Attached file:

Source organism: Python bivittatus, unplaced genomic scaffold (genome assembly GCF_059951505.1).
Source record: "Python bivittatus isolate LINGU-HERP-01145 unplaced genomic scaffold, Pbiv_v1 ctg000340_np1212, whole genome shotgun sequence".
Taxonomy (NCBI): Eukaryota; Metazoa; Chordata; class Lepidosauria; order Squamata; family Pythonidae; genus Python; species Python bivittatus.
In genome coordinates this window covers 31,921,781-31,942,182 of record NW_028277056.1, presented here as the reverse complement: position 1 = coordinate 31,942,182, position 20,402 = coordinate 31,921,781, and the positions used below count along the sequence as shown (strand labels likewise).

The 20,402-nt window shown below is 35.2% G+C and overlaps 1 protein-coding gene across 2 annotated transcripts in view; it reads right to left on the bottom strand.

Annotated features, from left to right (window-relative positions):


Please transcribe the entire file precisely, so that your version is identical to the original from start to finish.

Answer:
Source organism: Python bivittatus, unplaced genomic scaffold (genome assembly GCF_059951505.1).
Source record: "Python bivittatus isolate LINGU-HERP-01145 unplaced genomic scaffold, Pbiv_v1 ctg000340_np1212, whole genome shotgun sequence".
Taxonomy (NCBI): Eukaryota; Metazoa; Chordata; class Lepidosauria; order Squamata; family Pythonidae; genus Python; species Python bivittatus.
In genome coordinates this window covers 31,921,781-31,942,182 of record NW_028277056.1, presented here as the reverse complement: position 1 = coordinate 31,942,182, position 20,402 = coordinate 31,921,781, and the positions used below count along the sequence as shown (strand labels likewise).

The 20,402-nt window shown below is 35.2% G+C and overlaps 1 protein-coding gene across 2 annotated transcripts in view; it reads right to left on the bottom strand.

Annotated features, from left to right (window-relative positions):